A Critique of Mindless Meditation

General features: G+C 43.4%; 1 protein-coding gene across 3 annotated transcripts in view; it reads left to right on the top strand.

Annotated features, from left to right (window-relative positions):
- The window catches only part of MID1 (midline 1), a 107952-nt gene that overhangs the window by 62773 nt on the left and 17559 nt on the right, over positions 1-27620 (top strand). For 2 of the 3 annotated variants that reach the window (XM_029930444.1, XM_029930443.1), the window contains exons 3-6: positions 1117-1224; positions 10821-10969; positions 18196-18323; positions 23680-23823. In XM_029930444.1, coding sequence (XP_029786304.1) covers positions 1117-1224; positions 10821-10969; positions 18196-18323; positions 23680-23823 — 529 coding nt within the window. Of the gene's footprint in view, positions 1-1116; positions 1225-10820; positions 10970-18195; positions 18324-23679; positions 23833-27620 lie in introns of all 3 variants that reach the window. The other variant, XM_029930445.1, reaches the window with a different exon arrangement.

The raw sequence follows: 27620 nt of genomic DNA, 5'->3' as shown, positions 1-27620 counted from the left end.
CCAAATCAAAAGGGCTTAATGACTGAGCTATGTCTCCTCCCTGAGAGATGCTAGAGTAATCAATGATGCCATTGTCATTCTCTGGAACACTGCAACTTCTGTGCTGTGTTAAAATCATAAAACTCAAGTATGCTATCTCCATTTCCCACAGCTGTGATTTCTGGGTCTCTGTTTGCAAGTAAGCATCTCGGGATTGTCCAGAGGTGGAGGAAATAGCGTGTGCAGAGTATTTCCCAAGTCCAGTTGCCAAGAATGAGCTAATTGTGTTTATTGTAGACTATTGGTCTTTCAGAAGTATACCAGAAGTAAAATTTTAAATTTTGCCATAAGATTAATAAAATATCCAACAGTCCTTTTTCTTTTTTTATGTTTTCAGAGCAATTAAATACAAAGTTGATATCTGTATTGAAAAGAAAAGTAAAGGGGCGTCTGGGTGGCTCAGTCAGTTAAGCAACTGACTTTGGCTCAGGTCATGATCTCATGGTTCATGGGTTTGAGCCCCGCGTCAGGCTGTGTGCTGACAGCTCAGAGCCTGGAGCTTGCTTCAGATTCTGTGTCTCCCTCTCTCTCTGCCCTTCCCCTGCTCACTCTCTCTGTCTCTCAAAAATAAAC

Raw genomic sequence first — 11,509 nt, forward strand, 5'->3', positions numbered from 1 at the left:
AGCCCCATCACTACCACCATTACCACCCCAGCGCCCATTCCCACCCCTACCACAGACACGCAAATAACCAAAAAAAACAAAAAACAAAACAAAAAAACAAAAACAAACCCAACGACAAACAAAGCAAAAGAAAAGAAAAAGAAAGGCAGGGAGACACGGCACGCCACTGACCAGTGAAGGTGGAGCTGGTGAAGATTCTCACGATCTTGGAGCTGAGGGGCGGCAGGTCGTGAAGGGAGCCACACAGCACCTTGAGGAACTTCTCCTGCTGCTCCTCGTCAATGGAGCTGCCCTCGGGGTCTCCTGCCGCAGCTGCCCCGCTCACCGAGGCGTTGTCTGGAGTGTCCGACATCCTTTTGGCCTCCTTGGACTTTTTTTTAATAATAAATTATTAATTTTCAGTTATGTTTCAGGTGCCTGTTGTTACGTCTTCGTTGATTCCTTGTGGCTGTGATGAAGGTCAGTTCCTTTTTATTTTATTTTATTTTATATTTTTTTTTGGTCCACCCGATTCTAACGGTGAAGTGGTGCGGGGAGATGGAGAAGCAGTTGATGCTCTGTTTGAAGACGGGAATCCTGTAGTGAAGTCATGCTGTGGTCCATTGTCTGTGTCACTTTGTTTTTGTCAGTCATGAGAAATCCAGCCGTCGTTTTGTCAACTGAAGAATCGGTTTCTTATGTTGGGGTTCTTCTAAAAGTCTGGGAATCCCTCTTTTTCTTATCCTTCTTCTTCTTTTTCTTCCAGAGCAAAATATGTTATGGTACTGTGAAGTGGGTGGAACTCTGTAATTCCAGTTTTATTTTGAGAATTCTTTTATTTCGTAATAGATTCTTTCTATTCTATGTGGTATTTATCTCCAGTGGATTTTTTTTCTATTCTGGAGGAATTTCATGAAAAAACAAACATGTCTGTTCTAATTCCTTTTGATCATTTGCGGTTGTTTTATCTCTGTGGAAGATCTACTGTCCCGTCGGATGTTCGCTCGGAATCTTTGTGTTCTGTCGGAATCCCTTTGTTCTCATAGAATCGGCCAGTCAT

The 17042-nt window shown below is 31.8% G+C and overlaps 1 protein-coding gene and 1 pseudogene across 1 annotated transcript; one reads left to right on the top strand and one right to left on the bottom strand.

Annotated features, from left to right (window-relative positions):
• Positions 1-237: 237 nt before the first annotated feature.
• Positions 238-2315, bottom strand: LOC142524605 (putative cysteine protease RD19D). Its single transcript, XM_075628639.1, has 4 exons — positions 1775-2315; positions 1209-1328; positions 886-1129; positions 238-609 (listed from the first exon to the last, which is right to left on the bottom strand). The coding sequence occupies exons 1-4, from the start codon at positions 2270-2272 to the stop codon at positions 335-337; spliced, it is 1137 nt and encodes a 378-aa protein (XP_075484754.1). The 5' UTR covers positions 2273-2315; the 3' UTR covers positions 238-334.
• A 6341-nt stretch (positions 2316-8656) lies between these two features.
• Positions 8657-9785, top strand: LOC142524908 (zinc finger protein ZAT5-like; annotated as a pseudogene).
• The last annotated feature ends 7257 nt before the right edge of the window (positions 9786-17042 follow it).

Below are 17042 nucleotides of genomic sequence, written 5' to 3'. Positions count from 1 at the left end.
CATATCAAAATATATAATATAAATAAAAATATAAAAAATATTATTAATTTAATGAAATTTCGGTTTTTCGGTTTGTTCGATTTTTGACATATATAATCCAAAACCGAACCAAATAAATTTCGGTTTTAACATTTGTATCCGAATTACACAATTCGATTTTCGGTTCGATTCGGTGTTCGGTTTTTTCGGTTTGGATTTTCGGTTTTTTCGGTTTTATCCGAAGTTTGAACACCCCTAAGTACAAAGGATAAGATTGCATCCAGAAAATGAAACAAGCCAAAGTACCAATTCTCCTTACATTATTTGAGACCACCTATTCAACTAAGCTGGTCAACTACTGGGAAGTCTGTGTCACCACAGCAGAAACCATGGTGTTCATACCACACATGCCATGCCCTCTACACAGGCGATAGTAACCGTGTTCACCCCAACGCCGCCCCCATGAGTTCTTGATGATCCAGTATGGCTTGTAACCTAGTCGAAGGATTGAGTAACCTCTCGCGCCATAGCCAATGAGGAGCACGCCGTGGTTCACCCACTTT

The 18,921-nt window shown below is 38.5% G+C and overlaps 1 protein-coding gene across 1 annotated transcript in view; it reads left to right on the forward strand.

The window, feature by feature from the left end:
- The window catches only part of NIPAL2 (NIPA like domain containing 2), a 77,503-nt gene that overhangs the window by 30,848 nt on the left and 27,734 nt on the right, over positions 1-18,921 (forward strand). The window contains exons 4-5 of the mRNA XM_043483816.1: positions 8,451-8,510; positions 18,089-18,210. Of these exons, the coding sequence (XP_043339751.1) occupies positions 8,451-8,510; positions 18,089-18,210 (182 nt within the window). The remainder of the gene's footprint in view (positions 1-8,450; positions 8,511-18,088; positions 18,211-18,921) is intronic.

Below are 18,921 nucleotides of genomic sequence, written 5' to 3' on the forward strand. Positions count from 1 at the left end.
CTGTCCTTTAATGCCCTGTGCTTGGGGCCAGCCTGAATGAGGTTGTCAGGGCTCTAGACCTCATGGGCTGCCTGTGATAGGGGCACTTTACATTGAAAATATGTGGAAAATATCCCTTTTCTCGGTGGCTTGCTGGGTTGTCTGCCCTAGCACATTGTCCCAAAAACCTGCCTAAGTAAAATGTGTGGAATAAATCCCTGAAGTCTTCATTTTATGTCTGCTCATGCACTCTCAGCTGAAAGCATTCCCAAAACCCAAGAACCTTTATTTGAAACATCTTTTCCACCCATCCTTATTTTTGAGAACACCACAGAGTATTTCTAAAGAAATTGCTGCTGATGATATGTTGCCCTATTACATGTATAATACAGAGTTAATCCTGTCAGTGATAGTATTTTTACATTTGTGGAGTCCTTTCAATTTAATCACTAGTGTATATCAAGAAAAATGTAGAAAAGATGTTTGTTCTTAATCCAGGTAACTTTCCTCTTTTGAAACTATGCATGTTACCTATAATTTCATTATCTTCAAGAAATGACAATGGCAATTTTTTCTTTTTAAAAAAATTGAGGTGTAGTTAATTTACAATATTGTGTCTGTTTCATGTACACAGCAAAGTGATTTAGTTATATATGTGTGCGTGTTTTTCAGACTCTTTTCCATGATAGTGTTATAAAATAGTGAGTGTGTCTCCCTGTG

“Let a man but separate himself from all contingencies and from all works, and there will come over him in this state of emptiness a peace which is very great, lovely, and agreeable, and which is in itself no sin since it is part of our human nature. But when it is taken for a veritable possessing of God, or unity with God, then it is a sin; for it is in reality nothing else than a state of thorough passivity and apathy untouched by the power from on high, which any man can attain without special grace of God. It is a purely negative state from which (if one in arrogance calls it divine) nothing follows but blindness, failure of understanding, and a disinclination to be governed by the rules of ordinary righteousness.”  … Johannes Tauler (ca. 1300-1361)

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